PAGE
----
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Certainly life in Russia today is better than it has been for years. The stores are stocked with goods. The once worthless ruble is a genuine currency, strengthening against the dollar these days. Crime persists, but the cities are not as rough as in previous years.
And then there are the President's loudest and most visible defenders: members of Nashi (Ours, in Russian), the cultish pro-Putin youth movement. In mid-December, about 20,000 of the Nashi faithful from all over Russia gathered for a rally by the Kremlin walls to celebrate the recent victory of Putin's United Russia Party in elections to the parliament. From the stage, speakers, rock singers and rappers declared their patriotism and love for the President. A banner read, into the future with putin! Someone introduced Dasha, a 10-year-old member of Mishki (Bear Cubs), the new children's division of Nashi. "I love Russia," said Dasha. "I love teddy bears. I love Putin. Together we will win!"
I went to Nashi's Moscow headquarters a few days later and met with Lyubov Serikova, a pretty 22-year-old redhead from Russia's Chuvash Republic who is a rising star in the organization. She was thrilled with the recent election and credited Nashi with helping thwart an unnamed enemy's attempt to launch an "orange revolution" in Russia. Her world seemed conspiratorial, and she echoed Putin's own statements: those who run against the President were trying to bring the country down. Putin, she said, "has made Russia a leading country in just a few years."
When we finish talking, I take a look at an official Nashi poster hanging outside her office, which excoriates U.S. policies. It's reminiscent of Soviet-era propaganda with its non sequitur acceleration of hysteria: "Tomorrow there will be war in Iran. The day after tomorrow Russia will be governed externally!" But this is no fringe group. Putin frequently visits Nashi's training camps and meets with its leaders. And from there he sometimes launches anti-Western tirades, including a recent blast at London authorities who are demanding the extradition of the suspected killer of Litvinenko.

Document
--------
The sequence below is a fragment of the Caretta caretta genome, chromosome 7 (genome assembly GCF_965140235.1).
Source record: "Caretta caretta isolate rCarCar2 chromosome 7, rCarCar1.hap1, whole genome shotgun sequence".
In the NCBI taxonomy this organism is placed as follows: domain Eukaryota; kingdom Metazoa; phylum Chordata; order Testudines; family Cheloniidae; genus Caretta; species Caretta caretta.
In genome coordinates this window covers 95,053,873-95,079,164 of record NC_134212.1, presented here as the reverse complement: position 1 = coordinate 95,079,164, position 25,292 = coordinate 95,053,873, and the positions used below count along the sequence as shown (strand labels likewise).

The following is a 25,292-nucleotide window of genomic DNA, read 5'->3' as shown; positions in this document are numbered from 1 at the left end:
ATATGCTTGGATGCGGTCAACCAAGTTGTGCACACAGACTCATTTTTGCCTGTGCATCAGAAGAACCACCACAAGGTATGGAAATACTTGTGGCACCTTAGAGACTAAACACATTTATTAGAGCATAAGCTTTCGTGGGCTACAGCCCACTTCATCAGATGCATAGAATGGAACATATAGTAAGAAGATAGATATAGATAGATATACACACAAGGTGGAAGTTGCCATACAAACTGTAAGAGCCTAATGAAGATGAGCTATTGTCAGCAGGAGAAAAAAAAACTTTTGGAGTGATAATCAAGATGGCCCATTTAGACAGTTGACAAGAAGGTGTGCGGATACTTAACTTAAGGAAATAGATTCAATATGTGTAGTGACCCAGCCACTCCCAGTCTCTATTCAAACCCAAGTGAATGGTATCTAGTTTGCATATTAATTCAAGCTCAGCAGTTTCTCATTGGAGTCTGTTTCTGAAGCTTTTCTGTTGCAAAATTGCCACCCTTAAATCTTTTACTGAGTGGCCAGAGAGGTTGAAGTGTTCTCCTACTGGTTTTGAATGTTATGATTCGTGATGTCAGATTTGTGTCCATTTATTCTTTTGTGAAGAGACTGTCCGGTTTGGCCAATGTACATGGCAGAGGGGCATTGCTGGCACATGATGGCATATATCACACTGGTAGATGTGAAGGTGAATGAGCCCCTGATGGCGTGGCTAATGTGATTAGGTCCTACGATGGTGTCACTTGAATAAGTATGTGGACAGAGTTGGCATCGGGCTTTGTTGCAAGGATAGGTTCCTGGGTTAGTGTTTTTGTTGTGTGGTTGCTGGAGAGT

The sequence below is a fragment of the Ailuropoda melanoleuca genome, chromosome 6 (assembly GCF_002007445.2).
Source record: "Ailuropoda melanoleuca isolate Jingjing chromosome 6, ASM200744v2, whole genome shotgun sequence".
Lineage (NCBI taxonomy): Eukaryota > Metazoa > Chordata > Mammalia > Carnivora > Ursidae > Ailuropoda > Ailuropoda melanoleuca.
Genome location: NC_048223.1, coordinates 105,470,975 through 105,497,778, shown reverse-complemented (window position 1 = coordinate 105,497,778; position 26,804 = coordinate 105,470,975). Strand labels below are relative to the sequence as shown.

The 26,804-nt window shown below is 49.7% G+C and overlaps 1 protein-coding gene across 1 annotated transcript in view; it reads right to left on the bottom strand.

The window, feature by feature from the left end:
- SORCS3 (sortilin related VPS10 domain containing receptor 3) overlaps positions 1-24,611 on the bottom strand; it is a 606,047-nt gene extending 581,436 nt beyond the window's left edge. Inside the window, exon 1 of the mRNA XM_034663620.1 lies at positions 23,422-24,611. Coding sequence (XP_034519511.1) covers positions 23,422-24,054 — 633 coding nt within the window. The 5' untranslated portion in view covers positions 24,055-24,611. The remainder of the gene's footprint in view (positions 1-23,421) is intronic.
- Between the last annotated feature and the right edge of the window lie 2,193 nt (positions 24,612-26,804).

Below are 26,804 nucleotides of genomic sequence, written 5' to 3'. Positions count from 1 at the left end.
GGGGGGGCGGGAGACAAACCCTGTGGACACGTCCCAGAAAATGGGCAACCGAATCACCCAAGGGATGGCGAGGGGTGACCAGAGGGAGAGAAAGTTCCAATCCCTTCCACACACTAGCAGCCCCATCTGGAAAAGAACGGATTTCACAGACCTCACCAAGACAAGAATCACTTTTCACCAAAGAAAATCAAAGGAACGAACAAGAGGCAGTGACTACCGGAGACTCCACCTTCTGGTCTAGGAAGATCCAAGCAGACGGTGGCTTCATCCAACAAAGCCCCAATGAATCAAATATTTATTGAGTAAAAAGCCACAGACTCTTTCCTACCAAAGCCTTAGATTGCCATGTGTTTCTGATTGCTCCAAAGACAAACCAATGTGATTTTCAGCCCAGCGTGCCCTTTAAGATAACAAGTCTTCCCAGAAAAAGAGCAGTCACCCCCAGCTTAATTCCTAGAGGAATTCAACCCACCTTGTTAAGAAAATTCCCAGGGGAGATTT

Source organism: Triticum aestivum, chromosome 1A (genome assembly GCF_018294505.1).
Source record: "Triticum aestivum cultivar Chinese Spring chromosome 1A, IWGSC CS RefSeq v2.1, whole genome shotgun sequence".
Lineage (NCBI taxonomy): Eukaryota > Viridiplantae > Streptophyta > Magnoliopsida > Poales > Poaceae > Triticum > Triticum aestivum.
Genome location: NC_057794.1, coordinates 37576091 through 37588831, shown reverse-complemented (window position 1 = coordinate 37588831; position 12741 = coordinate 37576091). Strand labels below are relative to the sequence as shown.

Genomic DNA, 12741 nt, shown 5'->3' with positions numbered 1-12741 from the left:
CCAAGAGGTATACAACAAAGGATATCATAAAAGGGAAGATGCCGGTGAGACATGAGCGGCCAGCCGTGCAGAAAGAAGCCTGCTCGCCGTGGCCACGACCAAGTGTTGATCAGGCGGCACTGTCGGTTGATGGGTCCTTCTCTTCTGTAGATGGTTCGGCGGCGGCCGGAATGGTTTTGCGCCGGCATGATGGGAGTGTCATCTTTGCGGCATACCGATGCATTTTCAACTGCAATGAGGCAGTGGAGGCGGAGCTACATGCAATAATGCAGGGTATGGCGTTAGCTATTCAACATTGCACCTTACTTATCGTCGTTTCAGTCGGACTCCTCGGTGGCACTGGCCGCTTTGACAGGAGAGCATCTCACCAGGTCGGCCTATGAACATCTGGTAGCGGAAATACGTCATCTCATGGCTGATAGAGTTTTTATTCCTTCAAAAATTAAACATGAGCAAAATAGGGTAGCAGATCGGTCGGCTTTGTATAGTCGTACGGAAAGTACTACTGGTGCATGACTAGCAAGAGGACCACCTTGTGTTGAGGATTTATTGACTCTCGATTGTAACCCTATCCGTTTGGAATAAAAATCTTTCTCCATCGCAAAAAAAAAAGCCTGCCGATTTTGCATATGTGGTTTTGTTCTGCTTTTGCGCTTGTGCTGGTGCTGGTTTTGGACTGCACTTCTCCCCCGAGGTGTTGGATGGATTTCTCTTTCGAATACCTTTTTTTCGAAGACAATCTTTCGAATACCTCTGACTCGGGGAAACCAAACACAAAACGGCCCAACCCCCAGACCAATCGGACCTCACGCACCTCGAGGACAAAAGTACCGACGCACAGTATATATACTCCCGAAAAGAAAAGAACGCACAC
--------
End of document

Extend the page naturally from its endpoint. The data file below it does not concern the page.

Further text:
Putin's mission is not to win over the West. It is to restore to Russians a sense of their nation's greatness, something they have not known for years. This is not idle dreaming. When historians talk about Putin's place in Russian history, they draw parallels with Stalin or the Tsars. Putin, one can't stress enough, is not a Stalin. There are no mass purges in Russia today, no broad climate of terror. But Putin is reconstituting a strong state, and anyone who stands in his way will pay for it. "Putin has returned to the mechanism of one-man rule," says Talbott of the Brookings Institution. "Yet it's a new kind of state, with elements that are contemporary and elements from the past."
And there's plenty that could go wrong. The depth of corruption, the pockets of militant unrest, the ever present vulnerability of the economy to swings in commodity pricesall this threatens to unravel the gains that have been made. But Putin has played his own hand well. As Prime Minister, he is set to see out the rest of the drama of Russia's re-emergence. And almost no one in Russia is in a position to stop him. If he succeeds, Russia will become a political competitor to the U.S. and to rising nations like China and India. It will be one of the great powers of the new world.
Back at the dacha, with snow falling lightly outside, our dinner and discussion continue. Putin has been irritable throughout, a grudging host. Suddenly, at 10 o'clock, he stands and abruptly ends the evening. "We've finished eating, there's nothing more on the table, so let's call it a day," he declares. Actually, the main course (choice of sturgeon or veal) and dessert ("bird's milk" cake)lovingly printed in gold ink on the prepared menu cardshaven't yet been served. The Russian President's brusqueness is jarring. Have our questions angered him? Bored him? Does he have another appointment? It's not clear. "Bye bye," says Putinin Englishas he walks briskly out of the room. The work of rebuilding Russia, apparently, is never done.
with reporting by Yuri Zarakhovich and Dario Thuburn/Moscow